With 70% confidence, NOAA (National Oceanic & Atmospheric Administration) has just released its 2022 Hurricane Season Forecast calling for an above average season with 14 to 21 named storms. Last year’s 21 named storms was the second season in a row – third overall – in which the designated 21-name list of storm names was exhausted. NOAA forecasters estimate 14 to 21 named storms, six to 10 of which will become hurricanes, with three to six of those developing into major hurricanes.
The 2022 Atlantic hurricane season runs from June 1 to November 30. The areas covered include the Atlantic Ocean, Gulf of Mexico and the Caribbean Sea. The National Weather Service defines a hurricane as a “tropical cyclone with maximum sustained winds of 74 mph (64 knots) or higher.” And in recent years, storms have grown increasingly intense.
If you own a home, investment property or business, you are probably aware that having the right homeowners, rental and business insurance policies in place are of utmost importance. Without proper coverage, you could be responsible for expensive damage in the event of a weather-related incident. In fact, as this year’s hurricane season kicks off, now is a really good time to review your insurance policies and make sure you are satisfied with your level of coverage.
We recommend you initially review your Hurricane/Wind coverage. Most personal lines policies (HO3, DP3, HO6, HO4) in Florida include either hurricane, named storm or wind/hail under a separate deductible. Consistency of coverage is important in any policy, but this type is typically preferred. When it comes to wind coverage, the best option is to attempt to secure it on a Hurricane basis, rather than Named Storm or Wind/Hail. Keep in mind there are several deductible options available that can have a large impact on what would be your out-of-pocket responsibility if you file a claim as well as the amount of premium you would pay for the policy.
In last month’s article, we discovered that Inflation may be leaving you more underinsured. Adequate Dwelling and Building Limits coverage to rebuild your home or structure in the event of a loss is also important. Local and national data indicates that nearly two out of three homes and structures are underinsured.
The cost of lumber and other common building materials has soared in the past year as a result of supply chain disruptions and shortages, and this is the main reason new home construction has grown more expensive in recent years. As such, the homeowner and insurance policies that were once sufficient for your property might now fall short.
Another important coverage to review is Loss of Use that pays for you to live somewhere else while repairs are being done to your temporarily unlivable home. This also goes for rental properties with Loss of Rents coverage. To trigger this type of coverage, there needs to be direct physical damage.
An often misunderstood coverage not offered with each carrier, but always recommended, is Law or Ordinance coverage. Most carriers, if they have it available, offer either 10%, 25% or 50% coverage tied to your Dwelling or Building Limit. If there is extensive hurricane damage, like we saw with Hurricane Michael, there might be new building codes you must adhere to in order to rebuild. The additional Law or Ordinance coverage is crucial to your protection, since your policy is designed to rebuild your home as it was before the damage, with similar materials and quality, and not with more costly materials that could now be required by more stringent construction codes that may have come into play.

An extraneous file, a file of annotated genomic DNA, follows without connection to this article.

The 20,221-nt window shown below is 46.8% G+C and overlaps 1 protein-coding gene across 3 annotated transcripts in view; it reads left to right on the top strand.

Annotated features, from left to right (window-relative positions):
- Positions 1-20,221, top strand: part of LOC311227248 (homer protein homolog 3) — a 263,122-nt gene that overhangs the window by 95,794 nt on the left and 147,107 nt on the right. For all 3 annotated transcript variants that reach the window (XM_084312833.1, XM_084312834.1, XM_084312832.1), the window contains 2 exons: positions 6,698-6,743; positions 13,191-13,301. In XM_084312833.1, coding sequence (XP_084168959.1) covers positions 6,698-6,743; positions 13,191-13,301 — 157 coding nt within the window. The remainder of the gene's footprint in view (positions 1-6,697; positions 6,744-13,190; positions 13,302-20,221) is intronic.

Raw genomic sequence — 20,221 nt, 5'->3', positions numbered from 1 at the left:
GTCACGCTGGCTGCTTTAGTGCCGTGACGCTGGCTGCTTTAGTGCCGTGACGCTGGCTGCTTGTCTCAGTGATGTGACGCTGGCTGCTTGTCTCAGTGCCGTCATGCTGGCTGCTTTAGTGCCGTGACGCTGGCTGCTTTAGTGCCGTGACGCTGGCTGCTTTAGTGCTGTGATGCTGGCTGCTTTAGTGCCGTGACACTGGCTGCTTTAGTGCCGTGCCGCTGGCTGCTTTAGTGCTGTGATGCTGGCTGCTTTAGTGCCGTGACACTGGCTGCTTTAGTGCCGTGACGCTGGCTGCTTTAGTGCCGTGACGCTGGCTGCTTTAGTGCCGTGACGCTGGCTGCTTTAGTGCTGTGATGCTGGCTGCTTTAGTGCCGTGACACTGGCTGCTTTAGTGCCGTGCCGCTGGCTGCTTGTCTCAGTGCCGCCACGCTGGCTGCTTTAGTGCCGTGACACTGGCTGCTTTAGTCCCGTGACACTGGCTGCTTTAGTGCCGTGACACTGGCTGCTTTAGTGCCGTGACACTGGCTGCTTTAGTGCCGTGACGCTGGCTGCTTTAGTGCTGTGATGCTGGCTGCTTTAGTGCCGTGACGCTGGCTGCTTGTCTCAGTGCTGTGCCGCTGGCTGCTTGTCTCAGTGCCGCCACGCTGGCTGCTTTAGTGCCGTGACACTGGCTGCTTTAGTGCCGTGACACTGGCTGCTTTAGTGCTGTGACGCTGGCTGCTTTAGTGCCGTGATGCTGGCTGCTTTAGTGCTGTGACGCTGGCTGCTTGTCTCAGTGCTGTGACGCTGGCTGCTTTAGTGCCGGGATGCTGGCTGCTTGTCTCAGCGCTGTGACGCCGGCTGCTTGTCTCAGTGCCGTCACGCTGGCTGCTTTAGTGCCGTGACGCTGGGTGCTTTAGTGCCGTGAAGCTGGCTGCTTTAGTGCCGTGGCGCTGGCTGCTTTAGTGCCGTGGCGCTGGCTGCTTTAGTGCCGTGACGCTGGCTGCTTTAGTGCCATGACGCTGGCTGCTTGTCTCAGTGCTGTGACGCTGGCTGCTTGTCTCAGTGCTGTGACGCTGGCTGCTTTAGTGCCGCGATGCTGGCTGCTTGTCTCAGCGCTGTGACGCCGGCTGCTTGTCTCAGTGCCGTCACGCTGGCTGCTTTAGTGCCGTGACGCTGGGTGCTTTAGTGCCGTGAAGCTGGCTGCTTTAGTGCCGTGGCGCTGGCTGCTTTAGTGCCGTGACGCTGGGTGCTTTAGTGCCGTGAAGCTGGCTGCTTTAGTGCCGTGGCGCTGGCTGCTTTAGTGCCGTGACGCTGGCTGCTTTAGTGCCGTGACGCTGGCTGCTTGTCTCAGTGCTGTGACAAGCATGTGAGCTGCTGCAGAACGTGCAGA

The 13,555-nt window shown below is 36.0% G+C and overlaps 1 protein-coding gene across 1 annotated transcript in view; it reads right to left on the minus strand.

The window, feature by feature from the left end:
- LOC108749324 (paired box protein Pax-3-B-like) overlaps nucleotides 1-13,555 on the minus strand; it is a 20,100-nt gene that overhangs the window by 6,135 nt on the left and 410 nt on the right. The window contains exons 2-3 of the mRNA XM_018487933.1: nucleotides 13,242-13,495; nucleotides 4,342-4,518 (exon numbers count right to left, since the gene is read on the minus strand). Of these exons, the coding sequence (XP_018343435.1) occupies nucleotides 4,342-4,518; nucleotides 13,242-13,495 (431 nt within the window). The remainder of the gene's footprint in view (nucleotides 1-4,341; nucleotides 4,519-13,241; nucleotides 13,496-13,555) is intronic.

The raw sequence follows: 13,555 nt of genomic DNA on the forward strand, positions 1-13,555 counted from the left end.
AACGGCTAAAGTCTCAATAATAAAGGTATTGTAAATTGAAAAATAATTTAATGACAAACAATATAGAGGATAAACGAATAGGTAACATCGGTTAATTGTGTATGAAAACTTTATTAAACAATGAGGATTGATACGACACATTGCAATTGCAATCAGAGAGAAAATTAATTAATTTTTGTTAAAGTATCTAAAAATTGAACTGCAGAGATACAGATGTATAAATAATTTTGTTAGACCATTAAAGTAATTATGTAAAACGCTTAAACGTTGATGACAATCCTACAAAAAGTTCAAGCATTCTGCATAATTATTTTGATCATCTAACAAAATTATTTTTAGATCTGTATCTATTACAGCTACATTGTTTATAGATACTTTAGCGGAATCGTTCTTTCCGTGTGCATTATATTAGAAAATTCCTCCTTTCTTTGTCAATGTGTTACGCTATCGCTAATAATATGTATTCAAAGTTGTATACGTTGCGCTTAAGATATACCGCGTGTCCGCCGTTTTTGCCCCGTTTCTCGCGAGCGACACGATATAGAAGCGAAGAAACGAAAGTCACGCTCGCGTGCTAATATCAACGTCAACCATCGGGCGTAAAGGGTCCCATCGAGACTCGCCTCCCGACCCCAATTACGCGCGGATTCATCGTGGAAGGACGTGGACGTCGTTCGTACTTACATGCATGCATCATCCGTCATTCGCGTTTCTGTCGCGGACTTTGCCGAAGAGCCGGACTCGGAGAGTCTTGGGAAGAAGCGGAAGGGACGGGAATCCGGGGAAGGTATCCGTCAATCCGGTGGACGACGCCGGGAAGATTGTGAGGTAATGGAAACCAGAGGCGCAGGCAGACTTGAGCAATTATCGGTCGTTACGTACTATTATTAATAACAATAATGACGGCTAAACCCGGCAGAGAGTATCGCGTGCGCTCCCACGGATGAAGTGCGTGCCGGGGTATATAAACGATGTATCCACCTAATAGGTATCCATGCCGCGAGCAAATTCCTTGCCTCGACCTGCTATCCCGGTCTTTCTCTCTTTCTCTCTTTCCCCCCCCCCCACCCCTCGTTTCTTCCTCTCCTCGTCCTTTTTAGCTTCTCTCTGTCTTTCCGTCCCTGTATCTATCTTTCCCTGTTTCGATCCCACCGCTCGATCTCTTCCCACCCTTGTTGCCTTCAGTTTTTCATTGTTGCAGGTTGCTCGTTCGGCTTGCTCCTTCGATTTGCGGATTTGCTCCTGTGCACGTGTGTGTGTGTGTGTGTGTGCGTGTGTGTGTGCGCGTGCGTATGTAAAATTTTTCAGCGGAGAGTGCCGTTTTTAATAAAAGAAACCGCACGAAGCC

Our coastal properties are threatened by hurricanes and tropical storms each year, and flooding can happen anywhere, anytime—even in non-flood prone areas. We encourage everyone to purchase flood insurance from the National Flood Insurance Program (NFIP), or a reputable, private flood insurance facility which may be a better flood insurance alternative to the NFIP for your home, investment or commercial property.
It is also good to remember that flood and water damage from a wind event are not necessarily the same thing. There are a few carriers who will add flood coverage as an endorsement to a home policy. For most insured homeowners, your flood policy will be a separate policy written through the NFIP (National Flood Insurance Program) or a private market, and this is the method we prefer. Unless your lender requires the policy, or you are closing on a new purchase, there is a standard 30-day waiting period through the NFIP before your flood policy will become effective. Many of the private markets in the country, and especially in Florida, offer broader coverages than the NFIP and these should be considered as an alternative to maximize your protection.
The insurance marketplace continues to deteriorate with premiums increasing, guidelines and appetites tightening and some carriers losing the ability to offer new coverages and renewals. According to the Insurance Information Institute, property insurance premiums in Florida are expected to jump 30-40% on average in 2022, with many likely seeing renewal increases well over 50%. Citizens Property Insurance Corporation, the state’s insurer of last resort, is again becoming a popular and vital player in Florida. Although Gov. Ron DeSantis just signed two pieces of legislation during the special session focused on insurance reform, there’s nothing in this legislation right now that’s going to provide immediate relief, or even the hope of some rate relief for a year or two.
Insurance Zone, founded by Joe and Lea Capers, is a full service commercial and personal lines insurance agency serving Destin, Miramar Beach, Santa Rosa Beach (30A) and Inlet Beach. Visit the Video Library on www.ins-zone.com and watch several informative videos on ‘Homeowners, Condo Unit Owners and Flood,’ or call 850.424.6979 and talk with one of our experienced Team Members.